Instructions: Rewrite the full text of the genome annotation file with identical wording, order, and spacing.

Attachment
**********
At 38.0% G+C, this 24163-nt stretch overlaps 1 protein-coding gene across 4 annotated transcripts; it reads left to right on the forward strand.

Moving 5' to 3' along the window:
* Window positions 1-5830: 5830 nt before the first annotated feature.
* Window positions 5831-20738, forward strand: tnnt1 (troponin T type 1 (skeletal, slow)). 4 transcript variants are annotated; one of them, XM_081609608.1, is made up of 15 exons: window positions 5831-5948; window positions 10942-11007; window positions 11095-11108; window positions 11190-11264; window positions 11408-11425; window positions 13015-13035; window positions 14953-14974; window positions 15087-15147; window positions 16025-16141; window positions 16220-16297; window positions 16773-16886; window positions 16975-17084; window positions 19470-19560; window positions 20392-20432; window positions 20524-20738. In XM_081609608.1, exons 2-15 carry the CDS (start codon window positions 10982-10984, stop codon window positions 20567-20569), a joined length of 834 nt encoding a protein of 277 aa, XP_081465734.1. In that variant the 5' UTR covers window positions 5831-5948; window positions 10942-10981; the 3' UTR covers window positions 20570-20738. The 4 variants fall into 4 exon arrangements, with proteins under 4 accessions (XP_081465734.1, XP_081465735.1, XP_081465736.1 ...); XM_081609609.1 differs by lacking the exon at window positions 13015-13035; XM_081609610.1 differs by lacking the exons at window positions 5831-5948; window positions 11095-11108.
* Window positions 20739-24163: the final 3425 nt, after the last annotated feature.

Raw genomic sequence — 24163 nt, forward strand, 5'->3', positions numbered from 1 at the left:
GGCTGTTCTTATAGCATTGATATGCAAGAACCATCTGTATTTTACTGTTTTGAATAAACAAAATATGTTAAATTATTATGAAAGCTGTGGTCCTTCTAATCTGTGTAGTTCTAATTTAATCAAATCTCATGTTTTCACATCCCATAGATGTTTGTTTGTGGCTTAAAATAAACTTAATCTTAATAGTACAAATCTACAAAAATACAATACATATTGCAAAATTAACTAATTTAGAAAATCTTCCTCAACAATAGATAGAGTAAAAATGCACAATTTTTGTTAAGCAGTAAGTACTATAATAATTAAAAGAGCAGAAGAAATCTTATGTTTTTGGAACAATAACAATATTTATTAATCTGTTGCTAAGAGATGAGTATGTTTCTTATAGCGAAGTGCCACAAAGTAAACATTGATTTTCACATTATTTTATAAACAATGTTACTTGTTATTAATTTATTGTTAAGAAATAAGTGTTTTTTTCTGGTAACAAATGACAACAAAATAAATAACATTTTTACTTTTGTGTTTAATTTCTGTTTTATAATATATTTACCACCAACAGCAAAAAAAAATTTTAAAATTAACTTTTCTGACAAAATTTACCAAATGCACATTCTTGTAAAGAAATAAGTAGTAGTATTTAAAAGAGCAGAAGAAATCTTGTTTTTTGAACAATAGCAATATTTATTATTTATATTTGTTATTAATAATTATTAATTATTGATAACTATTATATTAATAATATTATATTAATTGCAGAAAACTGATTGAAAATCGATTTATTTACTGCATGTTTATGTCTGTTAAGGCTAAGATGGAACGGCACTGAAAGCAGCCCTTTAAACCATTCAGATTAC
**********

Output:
At 38.0% G+C, this 24163-nt stretch overlaps 1 protein-coding gene across 4 annotated transcripts; it reads left to right on the forward strand.

Moving 5' to 3' along the window:
* Window positions 1-5830: 5830 nt before the first annotated feature.
* Window positions 5831-20738, forward strand: tnnt1 (troponin T type 1 (skeletal, slow)). 4 transcript variants are annotated; one of them, XM_081609608.1, is made up of 15 exons: window positions 5831-5948; window positions 10942-11007; window positions 11095-11108; window positions 11190-11264; window positions 11408-11425; window positions 13015-13035; window positions 14953-14974; window positions 15087-15147; window positions 16025-16141; window positions 16220-16297; window positions 16773-16886; window positions 16975-17084; window positions 19470-19560; window positions 20392-20432; window positions 20524-20738. In XM_081609608.1, exons 2-15 carry the CDS (start codon window positions 10982-10984, stop codon window positions 20567-20569), a joined length of 834 nt encoding a protein of 277 aa, XP_081465734.1. In that variant the 5' UTR covers window positions 5831-5948; window positions 10942-10981; the 3' UTR covers window positions 20570-20738. The 4 variants fall into 4 exon arrangements, with proteins under 4 accessions (XP_081465734.1, XP_081465735.1, XP_081465736.1 ...); XM_081609609.1 differs by lacking the exon at window positions 13015-13035; XM_081609610.1 differs by lacking the exons at window positions 5831-5948; window positions 11095-11108.
* Window positions 20739-24163: the final 3425 nt, after the last annotated feature.

Raw genomic sequence — 24163 nt, forward strand, 5'->3', positions numbered from 1 at the left:
GGCTGTTCTTATAGCATTGATATGCAAGAACCATCTGTATTTTACTGTTTTGAATAAACAAAATATGTTAAATTATTATGAAAGCTGTGGTCCTTCTAATCTGTGTAGTTCTAATTTAATCAAATCTCATGTTTTCACATCCCATAGATGTTTGTTTGTGGCTTAAAATAAACTTAATCTTAATAGTACAAATCTACAAAAATACAATACATATTGCAAAATTAACTAATTTAGAAAATCTTCCTCAACAATAGATAGAGTAAAAATGCACAATTTTTGTTAAGCAGTAAGTACTATAATAATTAAAAGAGCAGAAGAAATCTTATGTTTTTGGAACAATAACAATATTTATTAATCTGTTGCTAAGAGATGAGTATGTTTCTTATAGCGAAGTGCCACAAAGTAAACATTGATTTTCACATTATTTTATAAACAATGTTACTTGTTATTAATTTATTGTTAAGAAATAAGTGTTTTTTTCTGGTAACAAATGACAACAAAATAAATAACATTTTTACTTTTGTGTTTAATTTCTGTTTTATAATATATTTACCACCAACAGCAAAAAAAAATTTTAAAATTAACTTTTCTGACAAAATTTACCAAATGCACATTCTTGTAAAGAAATAAGTAGTAGTATTTAAAAGAGCAGAAGAAATCTTGTTTTTTGAACAATAGCAATATTTATTATTTATATTTGTTATTAATAATTATTAATTATTGATAACTATTATATTAATAATATTATATTAATTGCAGAAAACTGATTGAAAATCGATTTATTTACTGCATGTTTATGTCTGTTAAGGCTAAGATGGAACGGCACTGAAAGCAGCCCTTTAAACCATTCAGATTAC